Cookie Club has a sweet tooth for self-care

President says he was inspired to pursue cookie club after losing great-grandmother

Antonio+Bak%2C+vice+president+of+the+Cookie+Club%2C+talks+about+how+baking+can+help+students+handle+stress+on+Monday+afternoon+at+The+Spark%3A+Academic+Innovation+Hub.
Back to Article
Back to Article

Cookie Club has a sweet tooth for self-care

Antonio Bak, vice president of the Cookie Club, talks about how baking can help students handle stress on Monday afternoon at The Spark: Academic Innovation Hub.

Antonio Bak, vice president of the Cookie Club, talks about how baking can help students handle stress on Monday afternoon at The Spark: Academic Innovation Hub.

OLIVIA WOLF | THE DAILY EVERGREEN

Antonio Bak, vice president of the Cookie Club, talks about how baking can help students handle stress on Monday afternoon at The Spark: Academic Innovation Hub.

OLIVIA WOLF | THE DAILY EVERGREEN

OLIVIA WOLF | THE DAILY EVERGREEN

Antonio Bak, vice president of the Cookie Club, talks about how baking can help students handle stress on Monday afternoon at The Spark: Academic Innovation Hub.

NAPHTALI CALLES, Evergreen reporter

Hang on for a minute...we're trying to find some more stories you might like.


Email This Story






WSU’s Cookie Club does not only focus on baking — the club members also work to emphasize mental health.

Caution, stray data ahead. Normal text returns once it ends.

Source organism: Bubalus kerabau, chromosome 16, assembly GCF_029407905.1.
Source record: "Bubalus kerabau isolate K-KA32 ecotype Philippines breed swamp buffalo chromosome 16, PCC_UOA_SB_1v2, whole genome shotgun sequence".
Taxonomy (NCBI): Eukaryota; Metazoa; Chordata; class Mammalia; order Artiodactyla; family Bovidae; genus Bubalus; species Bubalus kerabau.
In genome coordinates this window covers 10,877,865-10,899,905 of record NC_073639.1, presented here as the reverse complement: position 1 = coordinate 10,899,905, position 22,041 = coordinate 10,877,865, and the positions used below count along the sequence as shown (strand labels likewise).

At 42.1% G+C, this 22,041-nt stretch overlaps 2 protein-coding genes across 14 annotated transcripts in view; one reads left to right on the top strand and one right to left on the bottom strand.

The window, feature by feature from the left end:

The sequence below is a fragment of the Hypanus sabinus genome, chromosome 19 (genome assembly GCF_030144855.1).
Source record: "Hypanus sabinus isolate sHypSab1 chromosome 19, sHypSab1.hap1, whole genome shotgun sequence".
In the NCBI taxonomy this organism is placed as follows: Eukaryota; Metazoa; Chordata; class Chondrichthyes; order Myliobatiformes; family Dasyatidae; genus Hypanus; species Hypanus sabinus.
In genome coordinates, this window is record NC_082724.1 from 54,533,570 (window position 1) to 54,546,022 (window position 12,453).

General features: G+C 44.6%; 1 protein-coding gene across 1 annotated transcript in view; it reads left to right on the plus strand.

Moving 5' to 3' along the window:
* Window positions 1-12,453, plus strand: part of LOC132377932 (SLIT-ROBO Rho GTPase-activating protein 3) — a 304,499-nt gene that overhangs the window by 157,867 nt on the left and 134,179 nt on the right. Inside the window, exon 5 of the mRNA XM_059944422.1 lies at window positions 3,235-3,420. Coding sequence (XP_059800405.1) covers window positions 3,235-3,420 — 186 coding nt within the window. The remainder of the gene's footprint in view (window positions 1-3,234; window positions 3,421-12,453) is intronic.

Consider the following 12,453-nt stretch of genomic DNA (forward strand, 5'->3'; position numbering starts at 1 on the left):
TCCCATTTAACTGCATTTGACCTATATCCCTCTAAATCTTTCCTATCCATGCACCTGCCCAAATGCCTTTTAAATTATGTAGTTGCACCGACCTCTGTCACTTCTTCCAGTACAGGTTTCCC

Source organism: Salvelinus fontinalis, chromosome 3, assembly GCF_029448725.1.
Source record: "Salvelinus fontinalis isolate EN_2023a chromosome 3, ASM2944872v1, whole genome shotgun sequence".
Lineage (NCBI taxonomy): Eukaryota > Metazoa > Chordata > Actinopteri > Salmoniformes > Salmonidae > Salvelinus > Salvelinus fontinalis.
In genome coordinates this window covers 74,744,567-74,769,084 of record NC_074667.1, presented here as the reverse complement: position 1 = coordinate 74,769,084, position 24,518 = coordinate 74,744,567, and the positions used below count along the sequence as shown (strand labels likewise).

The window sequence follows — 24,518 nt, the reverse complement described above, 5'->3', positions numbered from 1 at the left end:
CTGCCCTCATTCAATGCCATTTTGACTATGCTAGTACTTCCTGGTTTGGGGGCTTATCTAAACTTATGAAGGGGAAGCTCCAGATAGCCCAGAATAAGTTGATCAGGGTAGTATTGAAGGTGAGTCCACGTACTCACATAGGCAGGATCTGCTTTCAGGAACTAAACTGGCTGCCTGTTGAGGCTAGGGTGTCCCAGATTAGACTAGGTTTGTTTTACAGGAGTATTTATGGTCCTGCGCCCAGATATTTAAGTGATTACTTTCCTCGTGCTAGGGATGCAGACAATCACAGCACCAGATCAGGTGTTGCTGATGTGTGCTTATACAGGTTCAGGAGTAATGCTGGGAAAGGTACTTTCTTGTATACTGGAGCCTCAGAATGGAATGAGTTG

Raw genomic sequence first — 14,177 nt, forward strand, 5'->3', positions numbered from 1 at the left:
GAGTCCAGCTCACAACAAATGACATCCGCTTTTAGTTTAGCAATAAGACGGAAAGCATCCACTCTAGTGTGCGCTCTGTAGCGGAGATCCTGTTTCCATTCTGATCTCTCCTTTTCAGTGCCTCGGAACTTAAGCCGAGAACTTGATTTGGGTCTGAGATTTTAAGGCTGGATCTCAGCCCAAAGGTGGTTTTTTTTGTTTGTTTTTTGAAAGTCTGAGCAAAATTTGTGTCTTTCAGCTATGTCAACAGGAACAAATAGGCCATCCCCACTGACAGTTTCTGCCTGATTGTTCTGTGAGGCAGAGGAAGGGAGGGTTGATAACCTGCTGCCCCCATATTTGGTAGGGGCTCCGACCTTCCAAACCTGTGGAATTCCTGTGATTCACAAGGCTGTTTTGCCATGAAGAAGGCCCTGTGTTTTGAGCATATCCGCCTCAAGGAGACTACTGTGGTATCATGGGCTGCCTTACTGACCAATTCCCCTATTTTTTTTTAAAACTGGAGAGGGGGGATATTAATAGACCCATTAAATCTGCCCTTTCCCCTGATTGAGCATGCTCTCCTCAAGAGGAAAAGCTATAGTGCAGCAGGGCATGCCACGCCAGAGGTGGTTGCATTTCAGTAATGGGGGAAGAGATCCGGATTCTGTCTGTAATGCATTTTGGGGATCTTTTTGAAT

“Our goals are to introduce self-care and destressing through baking,” Cookie Club President Eric Campbell said.

Vice President Antonio Bak said they meet at 6 p.m. every Wednesday in the Compton Union Building, Room 206, but they hope to change their location to The Spark: Academic Innovation Hub next semester.

Bak said there is a membership fee of $10 for the entire semester.

“[Campbell] was my mentee in the Emerging Leaders program, and we had this project where we had to come up with a poster,” he said. “We came up with the idea of a cookie club because it demonstrates leadership.”

Campbell said they have 25 members so far and are six weeks into the club.

“Growing up I spent a lot of time with my great-grandmother, and she taught me how to cook and bake along with my mom,” he said. “She always wanted me to be a baker, and so my whole childhood I wanted to own a bakery.”

Campbell said his great-grandmother passed away thinking that baking was what he was going to pursue in his life, so for him, the club made up for it.

Bak said the club hopes to partner with Northside Cafe and Residential Education Directors to have baking nights and self-care lectures in residence halls.

“We are essentially trying to set up events for next semester, so we come back strong next year,” he said.

Bak said they want to collaborate with other organizations in the future to discuss ways on how to deal with mental health. They plan to sell baked goods at the annual Palouse Area Garage Sale, he said.

“At the moment, we are really narrowing down who we are and what we stand for,” Campbell said.

The club has plans on hosting activities like “Pie A Coug,” he said, where students pay to vote for a faculty member or professor they want to see get pied.

“Next semester, we are working on a […] barbeque for Dad’s Weekend with bison and veal burgers,” Campbell said.

Bak said they also want to host an activity called “Cookies and Ramen,” where they teach four ways to make instant ramen healthier.

“There is a huge need in the WSU community for ways to improve your mental health,” Campbell said. “We want to be portrayed as more than just a cookie club — a club that strives to help students with their mental health by providing stress-relief activities.”

The subhead has been updated to reflect the correct person who pursued the cookie club.